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  • 1. Chen, Bin-Bin
    et al.
    Wiium, Nora
    Dimitrova, Radosveta
    Stockholm University, Faculty of Social Sciences, Department of Psychology, Personality, Social and Developmental Psychology.
    A Life History Approach to Understanding Developmental Assets Among Chinese Adolescents2019In: Child and Youth Care Forum, ISSN 1053-1890, E-ISSN 1573-3319, Vol. 48, no 2, p. 155-169Article in journal (Refereed)
    Abstract [en]

    Background: Life history theory provides a unifying perspective on understanding human behaviors as adaptive strategies in response to particular environmental conditions. There is little empirical literature on the relationships between life history strategies and positive youth development.

    Objective: This study examines the relationships between environmental certainty, life history strategies and external and internal developmental assets among adolescents.

    Methods: Participants were 577 adolescents (53.5% boys) from Shanghai, China. Data on environmental certainty, life history strategies and developmental assets were collected from adolescents’ self-reports.

    Results: Adolescents with a slower life strategy reported higher levels of both external and internal assets. Furthermore, perceptions of environmental certainty were associated with both external and internal assets through a slower life history strategy.

    Conclusions: Developmental assets may be a part of or the result of the slow life history strategy in response to certain environments. This pattern also complements and expands previous findings linking life history strategy and negative adolescent development. The present study suggests profitable avenues of study in the areas of social environments and positive youth development.

  • 2. Crocetti, Elisabetta
    et al.
    Hale, William W., III
    Dimitrova, Radosveta
    Stockholm University, Faculty of Social Sciences, Department of Psychology.
    Abubakar, Amina
    Gao, Cheng-Hai
    Agaloos Pesigan, Ivan Jacob
    Generalized Anxiety Symptoms and Identity Processes in Cross-Cultural Samples of Adolescents from the General Population2015In: Child and Youth Care Forum, ISSN 1053-1890, E-ISSN 1573-3319, Vol. 44, no 2, p. 159-174Article in journal (Refereed)
    Abstract [en]

    Approximately 20 % of adolescents around the world experience mental health problems, most commonly depression or anxiety. High levels of anxiety disorder symptoms can hinder adolescent development, persist into adulthood, and predict negative mental outcomes, such as suicidal ideation and attempts. We analyzed generalized anxiety disorder (GAD) symptoms in cross-cultural samples from the general population. We sought to examine cultural and gender differences, and correlates of GAD symptoms in samples of adolescents from six countries located in three different continents (Europe: Bulgaria, Italy, the Netherlands; Africa: Kenya; Asia: China and Philippines). Participants were 3,445 (51 % male) adolescents aged between 14 and 18 years old. They filled self-report measures of GAD symptoms and identity. First, it was found that the scores on GAD symptoms varied significantly across countries, with Dutch respondents reporting the lowest levels whereas Filipino participants exhibited the highest levels of GAD symptoms. Second, gender differences (i.e., girls reported more GAD symptoms than boys) were significant in each country (as well as in the total sample), with the only exception being that of Kenya. Third, GAD symptoms were significantly related to identity processes and similarities and differences across countries were examined. This study highlighted that prevalence, gender differences, and correlates of GAD vary across countries. Therefore, it is important when researching GAD symptoms to examine one's research findings within a global perspective.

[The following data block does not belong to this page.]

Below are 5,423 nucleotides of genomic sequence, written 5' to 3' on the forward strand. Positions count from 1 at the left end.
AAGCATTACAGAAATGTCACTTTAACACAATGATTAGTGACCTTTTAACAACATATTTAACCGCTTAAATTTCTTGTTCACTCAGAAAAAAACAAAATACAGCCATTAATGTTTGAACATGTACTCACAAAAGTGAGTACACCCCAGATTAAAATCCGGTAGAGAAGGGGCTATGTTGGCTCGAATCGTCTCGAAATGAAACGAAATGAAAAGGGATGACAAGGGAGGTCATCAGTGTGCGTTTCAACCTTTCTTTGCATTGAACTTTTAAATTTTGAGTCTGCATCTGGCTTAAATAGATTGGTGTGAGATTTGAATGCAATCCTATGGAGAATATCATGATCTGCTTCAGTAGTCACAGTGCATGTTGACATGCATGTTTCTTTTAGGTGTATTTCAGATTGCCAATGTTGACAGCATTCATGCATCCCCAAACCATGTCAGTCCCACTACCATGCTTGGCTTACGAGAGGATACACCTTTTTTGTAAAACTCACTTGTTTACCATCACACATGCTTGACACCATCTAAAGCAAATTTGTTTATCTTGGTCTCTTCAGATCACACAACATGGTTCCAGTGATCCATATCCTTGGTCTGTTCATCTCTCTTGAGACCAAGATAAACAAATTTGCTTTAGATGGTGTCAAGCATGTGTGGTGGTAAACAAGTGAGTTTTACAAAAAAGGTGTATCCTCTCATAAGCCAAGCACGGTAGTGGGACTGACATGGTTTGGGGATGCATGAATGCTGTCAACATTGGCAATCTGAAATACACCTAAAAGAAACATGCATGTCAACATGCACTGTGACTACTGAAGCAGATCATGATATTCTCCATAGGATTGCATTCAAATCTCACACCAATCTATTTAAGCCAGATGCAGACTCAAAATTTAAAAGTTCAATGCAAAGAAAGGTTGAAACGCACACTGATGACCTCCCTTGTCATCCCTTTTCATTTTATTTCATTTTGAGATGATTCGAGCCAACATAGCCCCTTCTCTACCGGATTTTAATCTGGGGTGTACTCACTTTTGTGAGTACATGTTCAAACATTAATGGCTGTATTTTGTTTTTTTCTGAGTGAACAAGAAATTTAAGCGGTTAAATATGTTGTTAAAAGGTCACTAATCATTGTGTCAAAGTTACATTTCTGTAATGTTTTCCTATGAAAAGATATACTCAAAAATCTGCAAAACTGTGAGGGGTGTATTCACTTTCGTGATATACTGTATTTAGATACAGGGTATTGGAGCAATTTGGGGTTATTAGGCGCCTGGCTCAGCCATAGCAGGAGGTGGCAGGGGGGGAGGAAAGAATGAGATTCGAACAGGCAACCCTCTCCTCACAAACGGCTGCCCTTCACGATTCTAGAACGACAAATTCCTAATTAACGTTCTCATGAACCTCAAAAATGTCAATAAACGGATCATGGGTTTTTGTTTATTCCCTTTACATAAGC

• 3. Eichas, Kyle
    et al.
    Ferrer-Wreder, Laura
    Stockholm University, Faculty of Social Sciences, Department of Psychology, Personality, Social and Developmental Psychology.
    Olsson, Tina M.
    Contributions of Positive Youth Development to Intervention Science2019In: Child and Youth Care Forum, ISSN 1053-1890, E-ISSN 1573-3319, Vol. 48, no 2, p. 279-287Article in journal (Refereed)
    Abstract [en]

    Background: Advances in knowledge of how to promote positive youth development (PYD) have significant potential to enrich intervention science. As part of a broader movement in the direction of a more fully integrated intervention science, PYD intervention research can provide practitioners in youth behavioral and mental health with an updated set of intervention tools beyond problem-focused strategies for reducing or preventing dysfunction.

    Objective: The objective of this commentary is to highlight potential contributions of PYD research to the development of more complete models of youth intervention, as well as to identify directions for future PYD intervention research.

    Method: This commentary discusses and expands on findings from the present articles that contribute to an empirical foundation for connecting PYD promotion with the science and practice of treatment and prevention.

    Results: The findings point to practical advantages that result from understanding the empirical links among PYD, treatment, and prevention on the way to achieving a more fully integrated intervention science, as well as methodological challenges involved in pursuing this agenda.

    Conclusions: In this context, the next generation of intervention science will be driven by integrating PYD’s contextual, cultural, relational, global, and participatory values into the science of building and testing youth interventions.

  • 4.
    Ferrer-Wreder, Laura
    et al.
    Stockholm University, Faculty of Social Sciences, Department of Psychology.
    Adamson, Lena
    Kumpfer, Karol L.
    Eichas, Kyle
    Advancing Intervention Science Through Effectiveness Research: A Global Perspective2012In: Child and Youth Care Forum, ISSN 1053-1890, E-ISSN 1573-3319, Vol. 41, no 2, p. 109-117Article in journal (Refereed)
    Abstract [en]